I tend to use the word “composing” a bit loosely. The word “arranging” might be more appropriate for what I’m currently about. I wrote the song “Bone of My Bones” in my head a little over a year ago, when I was still homeless in Berkeley. I arranged it shortly after I moved up to Idaho, and used that arrangement as the first movement in my Royal Rhapsody. But then, throughout the months that passed since creating that arrangement, I kept “hearing” a different feel for “Bone of My Bones,” one that suggested rock instruments and a driving rock beat in places. So I created the arrangement linked to the title below, and I called that process “composing.”
Bone of My Bones
Copyright © 2017 by Andrew Michael Pope
All Rights Reserved
It often seems to me that I am not truly “composing” the piece in question until I actually put the notes down on paper, reasonably replicating the way that I “hear” those notes in my head. Hence, the looseness of terminology. Also, I’m intending to use this version of “Bone of My Bones” as part of a much larger piece, described in this post. All of the themes I allude to have already been “composed” in my head. But have they truly been composed? If a tree falls in the forest, and no one is there to hear the sound, did it really fall?
Well – if you want my opinion, it did. But enough people differ from that opinion, I figured it would be best to post a more-or-less philosophical disclaimer at this time. We basically do not know at what point in the process the “composing” of the musical piece actually begins. In like manner, we also do not know when the composing of the piece of music ends.
Case in point. When I started working on Bones again, I decided to name the first file “Bones 17-A” since this was the year 2017, and I wanted to distinguish it from the 2016 version. When I got to Version 18-F, it therefore meant that I had created 32 versions of the piece, going all the way through the alphabet once, from 17-A to 17-Z, and then up to the letter F with the number 18 preceding. I then played Version 18-F for a friend of mine named Cindy.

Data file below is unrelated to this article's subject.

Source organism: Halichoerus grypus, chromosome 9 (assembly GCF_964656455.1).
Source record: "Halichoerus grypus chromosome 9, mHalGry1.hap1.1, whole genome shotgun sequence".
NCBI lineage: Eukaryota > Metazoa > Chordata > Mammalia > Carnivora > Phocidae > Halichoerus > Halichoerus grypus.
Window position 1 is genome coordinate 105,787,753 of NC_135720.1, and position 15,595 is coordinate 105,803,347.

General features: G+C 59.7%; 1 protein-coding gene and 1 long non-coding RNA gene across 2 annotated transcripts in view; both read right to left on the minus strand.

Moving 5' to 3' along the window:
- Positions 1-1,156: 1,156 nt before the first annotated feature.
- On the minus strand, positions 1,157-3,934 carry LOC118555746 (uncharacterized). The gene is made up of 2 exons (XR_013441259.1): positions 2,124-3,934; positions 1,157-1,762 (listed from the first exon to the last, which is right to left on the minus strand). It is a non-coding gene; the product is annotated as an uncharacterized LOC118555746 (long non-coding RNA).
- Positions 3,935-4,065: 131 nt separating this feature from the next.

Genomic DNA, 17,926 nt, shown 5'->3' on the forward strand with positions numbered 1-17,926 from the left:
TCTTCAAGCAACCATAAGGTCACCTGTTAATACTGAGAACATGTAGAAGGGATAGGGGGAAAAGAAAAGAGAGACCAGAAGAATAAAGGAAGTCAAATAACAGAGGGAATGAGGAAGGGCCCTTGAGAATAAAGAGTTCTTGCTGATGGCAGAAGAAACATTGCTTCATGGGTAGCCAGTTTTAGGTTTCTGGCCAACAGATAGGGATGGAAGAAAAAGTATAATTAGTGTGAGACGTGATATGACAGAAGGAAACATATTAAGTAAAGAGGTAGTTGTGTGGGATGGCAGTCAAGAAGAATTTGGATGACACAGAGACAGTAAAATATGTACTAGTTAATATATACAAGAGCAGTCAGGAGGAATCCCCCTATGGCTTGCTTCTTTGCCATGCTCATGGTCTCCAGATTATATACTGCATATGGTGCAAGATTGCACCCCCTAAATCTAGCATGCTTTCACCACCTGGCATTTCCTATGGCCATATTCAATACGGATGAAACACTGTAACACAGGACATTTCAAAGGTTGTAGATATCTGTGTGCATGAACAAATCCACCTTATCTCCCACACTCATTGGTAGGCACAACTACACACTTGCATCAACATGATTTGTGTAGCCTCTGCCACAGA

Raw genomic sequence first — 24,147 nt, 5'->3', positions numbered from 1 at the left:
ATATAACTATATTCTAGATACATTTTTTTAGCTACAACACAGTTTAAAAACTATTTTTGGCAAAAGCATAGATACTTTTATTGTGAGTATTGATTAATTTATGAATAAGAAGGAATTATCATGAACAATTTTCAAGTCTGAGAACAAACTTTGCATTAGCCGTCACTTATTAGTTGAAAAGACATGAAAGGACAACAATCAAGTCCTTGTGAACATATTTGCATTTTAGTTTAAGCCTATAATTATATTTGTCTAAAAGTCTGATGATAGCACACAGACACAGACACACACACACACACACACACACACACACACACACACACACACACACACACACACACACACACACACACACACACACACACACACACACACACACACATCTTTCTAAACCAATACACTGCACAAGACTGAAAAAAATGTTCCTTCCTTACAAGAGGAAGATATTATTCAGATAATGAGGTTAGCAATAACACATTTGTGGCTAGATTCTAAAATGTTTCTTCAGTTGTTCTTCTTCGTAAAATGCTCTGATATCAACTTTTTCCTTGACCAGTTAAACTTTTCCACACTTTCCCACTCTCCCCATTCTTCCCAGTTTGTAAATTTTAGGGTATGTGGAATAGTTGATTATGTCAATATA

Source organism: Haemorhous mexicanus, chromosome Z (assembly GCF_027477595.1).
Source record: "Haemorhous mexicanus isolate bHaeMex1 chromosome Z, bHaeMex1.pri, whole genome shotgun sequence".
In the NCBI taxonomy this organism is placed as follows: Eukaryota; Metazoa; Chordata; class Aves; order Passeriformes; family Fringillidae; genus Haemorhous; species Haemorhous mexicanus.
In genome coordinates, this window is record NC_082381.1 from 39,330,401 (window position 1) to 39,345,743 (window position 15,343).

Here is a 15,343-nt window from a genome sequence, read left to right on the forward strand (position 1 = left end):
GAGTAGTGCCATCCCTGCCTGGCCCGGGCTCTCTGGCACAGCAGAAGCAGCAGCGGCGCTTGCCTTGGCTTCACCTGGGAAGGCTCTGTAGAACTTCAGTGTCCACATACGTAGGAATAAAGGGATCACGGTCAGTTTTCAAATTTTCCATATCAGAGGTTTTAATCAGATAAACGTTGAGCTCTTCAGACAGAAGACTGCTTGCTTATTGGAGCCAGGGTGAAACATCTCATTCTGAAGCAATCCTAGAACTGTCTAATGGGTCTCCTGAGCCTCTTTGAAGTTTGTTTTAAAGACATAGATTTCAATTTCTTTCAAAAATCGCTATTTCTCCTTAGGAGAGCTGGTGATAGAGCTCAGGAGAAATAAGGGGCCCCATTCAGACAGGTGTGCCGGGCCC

Cindy liked the piece of music, even though it wasn’t nearly finished yet. Then, when I got to Version 18-W, the 53rd version (the one you are hearing now), I wanted to play it for her again — but she said:
Apparently, she thought it was fine the way it was, and that I had no need to work on it any further. Yet I had already created seventeen more versions of the piece! At that point, I was afraid to play it for her, for fear that she wouldn’t think it had evolved.
But if I defer to my own sovereignty in the matter (since after all, I am the Artist here), I still don’t think it’s done, even at Version 18-W. The only reason why I have stopped here, and am permitting you all to hear it in this highly incomplete state, is because I know it’s only one theme in a much larger work, and I want to get onto the other themes, and start connecting them together. In that process, many things are bound to change anyway, so I might as well not be too much of a perfectionist. At the extreme, I would keep working on it until it was Bones 47-C or greater. And I would never get anything else done, in life, at all.
I once lived behind a Fine Artist – a sculptor, in fact, one of great renown. I had to walk through his studio in order to get to my apartment. (A bizarre but symbiotic arrangement.) Once, for days on end, I saw him become increasingly frustrated working on a certain sculpture. Finally, he said something to me as I passed through.
“Andy, do you see that spot there? I’ve been trying for days to get it off of this damn thing! It’s ruining the whole sculpture!”
“Spot?” I queried. “What spot? I don’t see anything.”
“Right there! Don’t you see it? It’s right there, damn it — getting in the way of everything!!”
“Uh…er…Darryl — who is the sculptor whom you revere the most?”
“Why, Marcel Duchamp. You know that already, Andy.”
“And what did Marcel Duchamp say about the completion of a work of Art?”
“He said that he never finished a piece of Art. He only abandoned it.”
“Well, I hate to break it to you, Daryl, but I think it’s about time you abandoned this sculpture.”
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